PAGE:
Adjusted for relative population size, the stated $179 billion amount would be the equivalent of about $435 billion in the U.S. That may not seem like much compared to the Obama and the Democrats' $800 billion-plus "stimulus" of last year, but keep in mind that Japan spent the better part of the 1990s trying to make government stimulus work with little success. Also note that Japan's Liberal Democratic Party (LDP), as the author of the Lost Decade's stimulus, has hardly been deserving of the "conservative" label the AP's Talmadge applied to it.
Of course, after Japan's Democrats came to power, they had to deal with the annoying question of how to close the obvious budget deficits they were building. Their answer, as has all too often been the case with U.S. Democrats, was to raise taxes, despite the tax-cut pledge cited in Talmadge's AP report.
In a Monday, July 12 story, the AP's Jay Alabaster gave readers many of the details on how that idea was received by voters, but left out a really, really important one:
Japan braces for gridlock after ruling party loss
Japan's ruling party faced the prospect of political gridlock Monday after an election setback that could undermine its attempts to reduce a ballooning budget deficit and revive growth in the world's second-largest economy.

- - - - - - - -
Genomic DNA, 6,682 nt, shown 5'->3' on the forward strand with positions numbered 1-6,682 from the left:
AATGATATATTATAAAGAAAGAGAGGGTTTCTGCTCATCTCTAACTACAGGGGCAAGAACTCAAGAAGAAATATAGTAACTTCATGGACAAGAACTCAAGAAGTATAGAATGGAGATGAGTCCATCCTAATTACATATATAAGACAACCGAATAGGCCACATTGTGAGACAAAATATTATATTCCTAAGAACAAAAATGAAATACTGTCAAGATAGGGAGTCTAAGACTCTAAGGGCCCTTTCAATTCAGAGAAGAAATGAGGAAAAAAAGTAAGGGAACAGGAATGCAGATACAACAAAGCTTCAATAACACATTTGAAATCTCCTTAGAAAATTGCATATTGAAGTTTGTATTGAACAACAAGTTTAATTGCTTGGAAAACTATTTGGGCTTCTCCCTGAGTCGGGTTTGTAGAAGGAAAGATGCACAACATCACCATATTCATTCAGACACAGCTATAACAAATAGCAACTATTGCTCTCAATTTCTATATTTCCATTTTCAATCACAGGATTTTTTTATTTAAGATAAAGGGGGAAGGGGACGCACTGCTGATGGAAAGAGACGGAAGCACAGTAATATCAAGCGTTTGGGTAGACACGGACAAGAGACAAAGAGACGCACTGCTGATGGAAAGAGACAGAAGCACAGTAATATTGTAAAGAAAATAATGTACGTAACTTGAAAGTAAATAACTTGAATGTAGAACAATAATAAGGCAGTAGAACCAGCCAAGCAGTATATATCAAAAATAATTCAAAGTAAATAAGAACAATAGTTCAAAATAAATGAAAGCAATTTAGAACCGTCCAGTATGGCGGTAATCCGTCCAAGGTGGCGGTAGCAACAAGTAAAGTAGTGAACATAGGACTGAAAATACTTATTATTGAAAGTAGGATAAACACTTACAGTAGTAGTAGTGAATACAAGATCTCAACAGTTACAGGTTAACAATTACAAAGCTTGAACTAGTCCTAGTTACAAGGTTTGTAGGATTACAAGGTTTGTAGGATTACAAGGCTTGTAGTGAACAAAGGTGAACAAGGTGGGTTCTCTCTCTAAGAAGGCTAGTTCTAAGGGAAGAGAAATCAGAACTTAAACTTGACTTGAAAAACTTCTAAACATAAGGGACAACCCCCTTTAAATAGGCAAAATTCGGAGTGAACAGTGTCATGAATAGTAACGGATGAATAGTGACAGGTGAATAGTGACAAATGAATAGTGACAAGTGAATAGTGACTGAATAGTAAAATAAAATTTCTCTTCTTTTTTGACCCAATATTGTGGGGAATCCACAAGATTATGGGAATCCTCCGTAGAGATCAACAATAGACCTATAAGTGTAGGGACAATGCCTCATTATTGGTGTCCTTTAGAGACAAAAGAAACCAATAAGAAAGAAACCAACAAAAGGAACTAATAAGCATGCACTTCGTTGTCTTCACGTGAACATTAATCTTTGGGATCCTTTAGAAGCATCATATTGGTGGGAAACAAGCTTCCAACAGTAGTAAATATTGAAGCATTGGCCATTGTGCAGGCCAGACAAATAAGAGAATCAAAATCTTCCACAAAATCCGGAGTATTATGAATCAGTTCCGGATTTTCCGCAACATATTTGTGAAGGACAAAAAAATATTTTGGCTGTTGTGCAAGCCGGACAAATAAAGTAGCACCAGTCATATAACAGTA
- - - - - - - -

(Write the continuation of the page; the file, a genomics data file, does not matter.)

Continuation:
Half of the 242 seats in the upper house of parliament were up for grabs Sunday. The ruling Democratic Party of Japan won only 44 seats - far below its stated goal of 54 - while opposition parties made major gains.
That leaves the Democrats and their tiny coalition partner with 110 seats, well below their majority of 122 before the vote. The conservative Liberal Democratic Party won 51 seats, bringing its total to 84.
... the results are a dramatic contrast to the Democrats' landslide victory just a year ago, when they seized control of parliament and ended the rival Liberal Democrats nearly unbroken 55-year rule.
Losing the majority in the upper house will make it more difficult for the Democrats to move ahead on their agenda, which includes cutting wasteful spending, making government more open and creating a solid social security system for a rapidly aging and shrinking population.
... In office just a month, Kan has warned that Japan's finances could face a Greece-like meltdown if it doesn't cut back on soaring debt - twice the country's GDP - and suggested raising the sales tax as a solution.
But voters, already suffering from the economic downturn, rejected that idea.
... Kan acknowledged defeat early Monday morning, saying he failed to fully explain his proposal to raise the sales tax from 5 percent to as much as 10 percent in coming years.